Hydration is an important aspect of nutrition for everyone, and it's key to maintain good health and overall well being. Monitor how much water you drink each day but also pay attention to your body for these four physical signs of hydration.
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Light Urine Color
Urine color can directly relate to your body's loss or gain of water and offers a reliable way to identify your hydration status. If you are well-hydrated, urine will be a light yellow or straw color, even if you have recently exercised in a hot environment. Urine is dark yellow or gold when you're dehydrated; this is because the wastes normally found in urine become more concentrated as your body tries to conserve water. Note: Intensely colored foods, as well as some medications, B vitamins and laxatives can darken urine even if you are hydrated.
Constant Sweat Production
If you are well-hydrated, you will continuously produce sweat during physical exertion. Your body uses sweat to moderate its temperature; when body temperature increases, you produce sweat by drawing fluid from the bloodstream.
If you are well-hydrated before exercise and continue to drink fluids during activity, you will maintain a relatively constant rate of sweat production and overall higher quality athletic performance. However, if you continue to sweat without replacing fluids, your overall blood volume decreases, which can lead to dehydration and an eventual cessation of sweating, along with muscle cramps and a dangerous increase in temperature.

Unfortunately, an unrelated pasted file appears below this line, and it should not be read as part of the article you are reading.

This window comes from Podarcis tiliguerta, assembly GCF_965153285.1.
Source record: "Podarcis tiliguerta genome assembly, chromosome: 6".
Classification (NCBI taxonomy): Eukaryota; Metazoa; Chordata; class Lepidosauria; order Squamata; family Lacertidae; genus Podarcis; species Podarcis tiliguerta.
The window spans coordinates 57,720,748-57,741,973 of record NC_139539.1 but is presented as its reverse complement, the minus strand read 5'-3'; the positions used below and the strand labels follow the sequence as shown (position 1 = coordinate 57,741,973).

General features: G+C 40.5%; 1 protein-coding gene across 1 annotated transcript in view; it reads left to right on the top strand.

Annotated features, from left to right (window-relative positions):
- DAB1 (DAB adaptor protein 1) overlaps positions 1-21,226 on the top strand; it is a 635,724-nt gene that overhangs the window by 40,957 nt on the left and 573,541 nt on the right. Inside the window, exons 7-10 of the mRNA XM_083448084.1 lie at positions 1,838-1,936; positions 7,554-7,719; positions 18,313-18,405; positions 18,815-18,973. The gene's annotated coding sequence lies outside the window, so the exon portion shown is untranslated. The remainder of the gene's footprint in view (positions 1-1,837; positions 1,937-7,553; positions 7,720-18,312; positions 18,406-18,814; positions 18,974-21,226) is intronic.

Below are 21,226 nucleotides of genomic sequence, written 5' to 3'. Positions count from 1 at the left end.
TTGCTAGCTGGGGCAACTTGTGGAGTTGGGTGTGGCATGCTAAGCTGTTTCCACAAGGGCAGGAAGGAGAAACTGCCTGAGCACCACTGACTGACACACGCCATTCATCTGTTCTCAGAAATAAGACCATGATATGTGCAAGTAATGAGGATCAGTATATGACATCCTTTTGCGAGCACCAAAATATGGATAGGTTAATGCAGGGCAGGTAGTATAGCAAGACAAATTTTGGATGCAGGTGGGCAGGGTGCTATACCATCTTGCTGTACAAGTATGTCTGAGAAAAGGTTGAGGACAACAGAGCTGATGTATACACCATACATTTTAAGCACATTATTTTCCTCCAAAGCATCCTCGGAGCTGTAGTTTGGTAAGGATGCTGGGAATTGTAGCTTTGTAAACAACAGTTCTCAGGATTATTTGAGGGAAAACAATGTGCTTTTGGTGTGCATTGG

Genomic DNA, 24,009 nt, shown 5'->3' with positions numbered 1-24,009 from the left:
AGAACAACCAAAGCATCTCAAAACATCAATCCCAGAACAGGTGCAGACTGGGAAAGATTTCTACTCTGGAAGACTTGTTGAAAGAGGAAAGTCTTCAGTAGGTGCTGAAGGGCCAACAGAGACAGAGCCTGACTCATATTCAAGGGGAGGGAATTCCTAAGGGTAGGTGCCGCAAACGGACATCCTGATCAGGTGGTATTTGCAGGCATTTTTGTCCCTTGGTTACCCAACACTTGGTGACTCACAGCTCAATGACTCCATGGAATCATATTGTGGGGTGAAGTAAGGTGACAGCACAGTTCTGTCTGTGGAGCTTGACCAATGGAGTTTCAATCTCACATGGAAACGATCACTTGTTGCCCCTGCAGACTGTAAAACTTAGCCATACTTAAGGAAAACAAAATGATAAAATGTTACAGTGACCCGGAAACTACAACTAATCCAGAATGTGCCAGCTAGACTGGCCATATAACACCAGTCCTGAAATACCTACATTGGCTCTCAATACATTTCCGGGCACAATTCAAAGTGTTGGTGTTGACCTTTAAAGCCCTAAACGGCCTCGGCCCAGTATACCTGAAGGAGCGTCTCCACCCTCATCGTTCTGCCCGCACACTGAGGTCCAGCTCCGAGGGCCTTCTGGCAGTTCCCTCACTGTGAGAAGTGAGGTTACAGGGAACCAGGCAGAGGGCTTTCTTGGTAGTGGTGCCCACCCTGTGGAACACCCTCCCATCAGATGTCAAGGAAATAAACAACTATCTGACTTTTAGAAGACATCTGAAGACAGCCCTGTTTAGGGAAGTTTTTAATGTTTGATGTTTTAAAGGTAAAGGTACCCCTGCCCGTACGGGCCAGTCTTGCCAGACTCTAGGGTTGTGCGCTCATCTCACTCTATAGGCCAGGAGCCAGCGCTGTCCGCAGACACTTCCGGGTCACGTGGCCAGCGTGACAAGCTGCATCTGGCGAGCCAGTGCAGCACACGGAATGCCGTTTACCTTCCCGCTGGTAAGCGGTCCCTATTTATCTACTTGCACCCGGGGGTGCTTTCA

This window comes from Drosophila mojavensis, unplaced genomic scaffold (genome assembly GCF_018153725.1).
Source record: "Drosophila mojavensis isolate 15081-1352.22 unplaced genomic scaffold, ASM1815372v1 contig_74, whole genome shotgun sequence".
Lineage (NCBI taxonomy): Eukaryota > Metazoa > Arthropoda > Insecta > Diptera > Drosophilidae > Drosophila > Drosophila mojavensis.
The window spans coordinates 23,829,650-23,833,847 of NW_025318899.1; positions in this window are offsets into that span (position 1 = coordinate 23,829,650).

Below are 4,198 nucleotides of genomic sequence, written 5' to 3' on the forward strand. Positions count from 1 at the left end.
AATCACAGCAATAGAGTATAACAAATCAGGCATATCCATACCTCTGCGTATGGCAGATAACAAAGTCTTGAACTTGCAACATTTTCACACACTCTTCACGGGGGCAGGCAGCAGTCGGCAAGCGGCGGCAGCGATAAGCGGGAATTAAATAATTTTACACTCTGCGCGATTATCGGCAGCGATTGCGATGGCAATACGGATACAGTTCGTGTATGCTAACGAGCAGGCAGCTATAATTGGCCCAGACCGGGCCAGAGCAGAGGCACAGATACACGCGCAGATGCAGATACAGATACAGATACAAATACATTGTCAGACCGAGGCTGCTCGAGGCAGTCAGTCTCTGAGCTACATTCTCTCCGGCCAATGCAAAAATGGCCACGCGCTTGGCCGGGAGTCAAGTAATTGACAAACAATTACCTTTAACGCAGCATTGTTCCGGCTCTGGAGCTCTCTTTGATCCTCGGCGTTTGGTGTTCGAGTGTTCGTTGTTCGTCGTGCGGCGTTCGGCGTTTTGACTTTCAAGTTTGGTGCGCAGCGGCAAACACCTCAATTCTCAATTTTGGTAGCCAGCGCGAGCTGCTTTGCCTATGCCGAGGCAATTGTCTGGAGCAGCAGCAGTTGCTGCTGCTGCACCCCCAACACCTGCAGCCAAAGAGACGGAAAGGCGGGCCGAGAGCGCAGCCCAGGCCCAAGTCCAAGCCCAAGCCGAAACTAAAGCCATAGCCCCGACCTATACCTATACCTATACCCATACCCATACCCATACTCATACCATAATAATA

Normal Skin Turgor
If you are well-hydrated, your skin should have normal turgor, meaning it rebounds immediately after being pinched. Health professionals commonly use this method, known as the skin turgor test, to get a general idea of hydration status. However, it is possible to be well-hydrated and still test poorly due to various other factors, such as smoking, malnutrition or kidney failure.
Your skin should take less than two seconds to return to its normal color after blanching when pressure is applied, if you are well-hydrated. This method, called the capillary refill test, is used to identify reduced blood flow in a localized area. With time, dehydration leads to vasoconstriction and reduced peripheral blood flow, increasing the time it takes for skin in areas such as nail beds to return to their normal color. When severely dehydrated, you might have a capillary refill time of four seconds or more.